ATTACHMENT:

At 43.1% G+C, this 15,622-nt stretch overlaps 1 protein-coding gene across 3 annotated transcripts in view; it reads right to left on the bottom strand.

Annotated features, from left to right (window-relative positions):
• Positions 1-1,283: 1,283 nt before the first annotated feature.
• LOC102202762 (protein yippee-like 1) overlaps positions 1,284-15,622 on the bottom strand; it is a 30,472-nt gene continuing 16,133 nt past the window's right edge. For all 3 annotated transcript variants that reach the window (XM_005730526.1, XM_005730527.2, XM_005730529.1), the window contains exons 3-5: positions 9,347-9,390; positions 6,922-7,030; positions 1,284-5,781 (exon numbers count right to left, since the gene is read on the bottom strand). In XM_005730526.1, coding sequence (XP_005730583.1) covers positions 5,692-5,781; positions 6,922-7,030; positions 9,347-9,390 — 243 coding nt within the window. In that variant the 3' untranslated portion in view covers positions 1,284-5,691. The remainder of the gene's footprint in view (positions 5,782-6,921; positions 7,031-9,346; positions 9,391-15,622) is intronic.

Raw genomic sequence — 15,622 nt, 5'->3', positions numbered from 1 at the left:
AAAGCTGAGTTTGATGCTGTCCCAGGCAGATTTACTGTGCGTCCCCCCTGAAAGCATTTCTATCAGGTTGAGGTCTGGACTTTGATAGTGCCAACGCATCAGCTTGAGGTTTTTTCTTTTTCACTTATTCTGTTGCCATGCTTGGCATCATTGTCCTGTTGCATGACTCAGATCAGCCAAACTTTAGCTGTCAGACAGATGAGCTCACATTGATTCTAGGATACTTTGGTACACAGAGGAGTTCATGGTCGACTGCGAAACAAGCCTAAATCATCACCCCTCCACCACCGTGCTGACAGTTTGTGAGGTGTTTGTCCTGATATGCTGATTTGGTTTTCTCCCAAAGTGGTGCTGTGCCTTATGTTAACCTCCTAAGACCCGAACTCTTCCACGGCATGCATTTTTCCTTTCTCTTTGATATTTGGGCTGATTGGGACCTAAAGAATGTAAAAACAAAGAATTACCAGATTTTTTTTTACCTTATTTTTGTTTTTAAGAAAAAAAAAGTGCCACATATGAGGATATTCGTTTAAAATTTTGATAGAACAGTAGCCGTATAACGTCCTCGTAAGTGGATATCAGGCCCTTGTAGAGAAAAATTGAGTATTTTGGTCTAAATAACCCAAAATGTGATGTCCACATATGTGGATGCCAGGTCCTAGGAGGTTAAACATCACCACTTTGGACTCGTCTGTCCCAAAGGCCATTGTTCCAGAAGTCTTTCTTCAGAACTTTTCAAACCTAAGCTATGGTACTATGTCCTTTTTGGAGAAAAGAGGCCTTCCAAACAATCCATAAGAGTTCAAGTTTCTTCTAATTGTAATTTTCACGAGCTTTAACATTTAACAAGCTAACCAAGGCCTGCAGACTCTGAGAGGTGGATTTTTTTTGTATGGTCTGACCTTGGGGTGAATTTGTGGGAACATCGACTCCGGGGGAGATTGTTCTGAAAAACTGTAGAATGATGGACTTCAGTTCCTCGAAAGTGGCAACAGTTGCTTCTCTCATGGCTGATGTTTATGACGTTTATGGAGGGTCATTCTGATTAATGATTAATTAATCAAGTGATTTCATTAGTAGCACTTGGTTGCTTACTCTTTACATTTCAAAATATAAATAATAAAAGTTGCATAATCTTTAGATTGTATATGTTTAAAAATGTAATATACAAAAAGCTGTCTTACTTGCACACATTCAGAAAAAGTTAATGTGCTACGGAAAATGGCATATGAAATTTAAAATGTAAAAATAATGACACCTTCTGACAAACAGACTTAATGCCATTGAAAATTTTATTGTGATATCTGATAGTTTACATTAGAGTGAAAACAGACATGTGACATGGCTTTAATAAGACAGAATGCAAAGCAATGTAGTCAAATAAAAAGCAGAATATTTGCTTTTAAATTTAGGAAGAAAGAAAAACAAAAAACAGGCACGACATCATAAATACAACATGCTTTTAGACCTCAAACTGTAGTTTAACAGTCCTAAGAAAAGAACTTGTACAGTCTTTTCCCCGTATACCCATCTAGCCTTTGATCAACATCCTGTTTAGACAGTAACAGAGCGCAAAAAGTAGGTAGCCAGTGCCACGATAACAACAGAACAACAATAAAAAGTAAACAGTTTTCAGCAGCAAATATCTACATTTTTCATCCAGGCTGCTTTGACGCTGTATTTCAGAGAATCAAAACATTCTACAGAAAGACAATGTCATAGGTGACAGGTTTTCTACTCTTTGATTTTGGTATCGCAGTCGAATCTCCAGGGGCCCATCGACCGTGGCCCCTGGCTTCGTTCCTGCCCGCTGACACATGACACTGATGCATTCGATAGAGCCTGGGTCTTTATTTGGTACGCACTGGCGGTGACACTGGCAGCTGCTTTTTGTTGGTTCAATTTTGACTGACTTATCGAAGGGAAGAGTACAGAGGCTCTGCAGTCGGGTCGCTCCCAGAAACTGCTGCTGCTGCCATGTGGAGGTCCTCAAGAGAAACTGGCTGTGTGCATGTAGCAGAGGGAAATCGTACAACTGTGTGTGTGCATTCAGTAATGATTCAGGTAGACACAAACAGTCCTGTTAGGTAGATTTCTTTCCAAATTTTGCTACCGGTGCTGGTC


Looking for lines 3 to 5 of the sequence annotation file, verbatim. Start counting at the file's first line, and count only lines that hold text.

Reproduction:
• Positions 1-1,283: 1,283 nt before the first annotated feature.
• LOC102202762 (protein yippee-like 1) overlaps positions 1,284-15,622 on the bottom strand; it is a 30,472-nt gene continuing 16,133 nt past the window's right edge. For all 3 annotated transcript variants that reach the window (XM_005730526.1, XM_005730527.2, XM_005730529.1), the window contains exons 3-5: positions 9,347-9,390; positions 6,922-7,030; positions 1,284-5,781 (exon numbers count right to left, since the gene is read on the bottom strand). In XM_005730526.1, coding sequence (XP_005730583.1) covers positions 5,692-5,781; positions 6,922-7,030; positions 9,347-9,390 — 243 coding nt within the window. In that variant the 3' untranslated portion in view covers positions 1,284-5,691. The remainder of the gene's footprint in view (positions 5,782-6,921; positions 7,031-9,346; positions 9,391-15,622) is intronic.

Raw genomic sequence — 15,622 nt, 5'->3', positions numbered from 1 at the left: